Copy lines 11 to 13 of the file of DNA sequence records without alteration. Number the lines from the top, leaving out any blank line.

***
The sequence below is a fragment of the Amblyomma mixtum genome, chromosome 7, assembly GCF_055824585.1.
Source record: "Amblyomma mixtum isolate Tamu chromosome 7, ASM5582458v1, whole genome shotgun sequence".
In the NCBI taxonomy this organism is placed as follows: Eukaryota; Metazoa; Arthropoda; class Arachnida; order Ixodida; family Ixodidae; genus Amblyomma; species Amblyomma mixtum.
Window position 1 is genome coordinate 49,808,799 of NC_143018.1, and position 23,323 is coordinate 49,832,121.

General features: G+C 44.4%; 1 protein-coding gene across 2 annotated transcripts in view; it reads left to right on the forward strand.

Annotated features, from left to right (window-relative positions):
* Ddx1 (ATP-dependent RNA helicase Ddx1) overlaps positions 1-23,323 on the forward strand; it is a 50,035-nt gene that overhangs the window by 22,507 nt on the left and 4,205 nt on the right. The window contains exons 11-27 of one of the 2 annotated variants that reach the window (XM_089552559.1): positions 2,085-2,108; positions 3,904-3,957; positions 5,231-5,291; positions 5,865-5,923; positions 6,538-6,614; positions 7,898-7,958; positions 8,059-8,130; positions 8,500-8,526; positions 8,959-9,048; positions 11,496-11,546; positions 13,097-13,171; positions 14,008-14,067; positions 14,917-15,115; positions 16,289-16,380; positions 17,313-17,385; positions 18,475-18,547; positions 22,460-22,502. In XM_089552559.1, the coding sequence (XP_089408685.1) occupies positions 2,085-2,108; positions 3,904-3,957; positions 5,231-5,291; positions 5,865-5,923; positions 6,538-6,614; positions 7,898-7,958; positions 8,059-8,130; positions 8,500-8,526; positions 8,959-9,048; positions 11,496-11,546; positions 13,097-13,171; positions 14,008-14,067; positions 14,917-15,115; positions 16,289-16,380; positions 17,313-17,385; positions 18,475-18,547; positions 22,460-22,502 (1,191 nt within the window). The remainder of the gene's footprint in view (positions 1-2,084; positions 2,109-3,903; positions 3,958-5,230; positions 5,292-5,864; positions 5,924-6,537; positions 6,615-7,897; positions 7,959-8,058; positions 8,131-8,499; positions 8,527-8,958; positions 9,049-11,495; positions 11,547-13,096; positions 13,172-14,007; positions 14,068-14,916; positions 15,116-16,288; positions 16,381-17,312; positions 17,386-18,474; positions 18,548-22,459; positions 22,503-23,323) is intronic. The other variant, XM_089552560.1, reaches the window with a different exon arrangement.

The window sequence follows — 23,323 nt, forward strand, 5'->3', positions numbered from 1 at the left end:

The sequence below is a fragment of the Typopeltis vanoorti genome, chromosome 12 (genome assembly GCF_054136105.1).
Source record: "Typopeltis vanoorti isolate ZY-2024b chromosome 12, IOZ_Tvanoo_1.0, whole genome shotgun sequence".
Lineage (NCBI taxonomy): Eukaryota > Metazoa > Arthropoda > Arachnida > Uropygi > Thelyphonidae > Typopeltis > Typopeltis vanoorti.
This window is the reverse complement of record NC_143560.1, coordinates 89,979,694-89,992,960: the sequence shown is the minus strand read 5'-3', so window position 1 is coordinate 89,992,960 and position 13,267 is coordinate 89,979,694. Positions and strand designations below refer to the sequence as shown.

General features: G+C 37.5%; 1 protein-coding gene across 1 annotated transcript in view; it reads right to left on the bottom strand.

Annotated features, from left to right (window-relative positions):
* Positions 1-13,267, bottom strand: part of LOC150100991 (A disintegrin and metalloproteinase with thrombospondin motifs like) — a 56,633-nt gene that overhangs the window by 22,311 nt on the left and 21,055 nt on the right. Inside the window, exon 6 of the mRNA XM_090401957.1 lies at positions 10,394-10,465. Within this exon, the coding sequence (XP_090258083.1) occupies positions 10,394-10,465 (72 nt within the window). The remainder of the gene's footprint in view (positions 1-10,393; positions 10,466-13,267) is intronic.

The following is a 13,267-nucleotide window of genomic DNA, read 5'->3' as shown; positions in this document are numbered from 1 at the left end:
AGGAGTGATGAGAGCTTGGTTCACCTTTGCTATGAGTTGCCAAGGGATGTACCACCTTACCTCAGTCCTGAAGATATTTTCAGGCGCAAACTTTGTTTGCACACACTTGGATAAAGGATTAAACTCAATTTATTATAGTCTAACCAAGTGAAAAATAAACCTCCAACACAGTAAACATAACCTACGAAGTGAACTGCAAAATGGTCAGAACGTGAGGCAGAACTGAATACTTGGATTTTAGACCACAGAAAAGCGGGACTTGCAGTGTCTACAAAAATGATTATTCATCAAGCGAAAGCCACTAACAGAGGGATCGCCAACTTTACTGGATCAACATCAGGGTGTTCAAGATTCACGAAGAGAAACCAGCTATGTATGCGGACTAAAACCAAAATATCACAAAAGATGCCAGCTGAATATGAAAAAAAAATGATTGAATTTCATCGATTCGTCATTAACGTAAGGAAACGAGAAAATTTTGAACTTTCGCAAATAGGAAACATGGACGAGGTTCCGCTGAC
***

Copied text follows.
Lineage (NCBI taxonomy): Eukaryota > Metazoa > Arthropoda > Arachnida > Uropygi > Thelyphonidae > Typopeltis > Typopeltis vanoorti.
This window is the reverse complement of record NC_143560.1, coordinates 89,979,694-89,992,960: the sequence shown is the minus strand read 5'-3', so window position 1 is coordinate 89,992,960 and position 13,267 is coordinate 89,979,694. Positions and strand designations below refer to the sequence as shown.

General features: G+C 37.5%; 1 protein-coding gene across 1 annotated transcript in view; it reads right to left on the bottom strand.